AMES, Iowa — The Jan. 6 House committee has started to lay out its evidence regarding former President Donald Trump’s connection to the riot at the U.S. Capitol. The hearings started Thursday, but it remains to be seen whether the evidence will leave a lasting impression on both sides of the aisle.

Iowa State professor Mack Shelley, who chairs the university’s political science department, is doubtful that the insurrection hearings will be a transformative moment in American politics like the Watergate hearings nearly 50 years ago.

“Other than the political junkies who just salivate over events like this, I think for most people, they’ll just say, ‘What else is new,'” Shelley said.

Shelley based his reasoning on two factors. The first is how much time has passed between now and Jan. 6, 2021, reasoning that some voters are instead focusing on more time-sensitive topics.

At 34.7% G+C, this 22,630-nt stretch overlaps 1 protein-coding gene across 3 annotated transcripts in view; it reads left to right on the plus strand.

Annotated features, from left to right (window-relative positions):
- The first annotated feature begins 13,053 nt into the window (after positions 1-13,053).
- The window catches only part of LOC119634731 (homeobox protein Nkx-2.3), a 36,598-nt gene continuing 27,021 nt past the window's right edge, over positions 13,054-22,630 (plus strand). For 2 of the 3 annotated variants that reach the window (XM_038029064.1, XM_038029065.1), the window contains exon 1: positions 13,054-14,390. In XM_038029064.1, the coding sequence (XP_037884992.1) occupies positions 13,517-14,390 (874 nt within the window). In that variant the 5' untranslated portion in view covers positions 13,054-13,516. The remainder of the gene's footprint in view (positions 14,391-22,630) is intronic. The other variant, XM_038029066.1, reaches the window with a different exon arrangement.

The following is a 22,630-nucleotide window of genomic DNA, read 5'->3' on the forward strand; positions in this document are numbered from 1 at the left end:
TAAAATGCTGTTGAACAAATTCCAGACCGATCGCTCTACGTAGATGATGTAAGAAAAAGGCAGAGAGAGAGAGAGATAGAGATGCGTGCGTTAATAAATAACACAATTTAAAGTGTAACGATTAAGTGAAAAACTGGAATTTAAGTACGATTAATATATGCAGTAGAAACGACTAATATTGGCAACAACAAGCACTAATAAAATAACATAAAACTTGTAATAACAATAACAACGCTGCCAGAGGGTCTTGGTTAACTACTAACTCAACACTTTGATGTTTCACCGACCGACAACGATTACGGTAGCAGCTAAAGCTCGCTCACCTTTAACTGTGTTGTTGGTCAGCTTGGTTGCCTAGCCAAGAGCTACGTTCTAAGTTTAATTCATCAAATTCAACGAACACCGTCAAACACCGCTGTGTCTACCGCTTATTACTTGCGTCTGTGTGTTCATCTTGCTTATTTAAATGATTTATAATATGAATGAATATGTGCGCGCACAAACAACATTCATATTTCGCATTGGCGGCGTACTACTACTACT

“There’s already counter messaging out there,” Shelley said. “There’s people saying, ‘everybody cares about inflation, we don’t care about a stinking insurrection.'”

Shelley’s second factor is the widening gulf between Democratic and Republican ideologies. While Shelley believes the hearings may give some Democrats a boost of inspiration leading into the midterms, he said the hearings will not change many Republicans’ opinions of Trump or the insurrection.

“If you’re looking for a perfect piece of evidence for Republicans, that doesn’t exist,” Shelley said. “Actually, my guess is the reaction is going to even further harden the other side.”

Even with his predictions, Shelley said the only way to tell how much of an impact the hearings have is what happens once they conclude.

“It’s going to be an interesting mini-series, and I guess we’ll see just how it plays out,” Shelley said.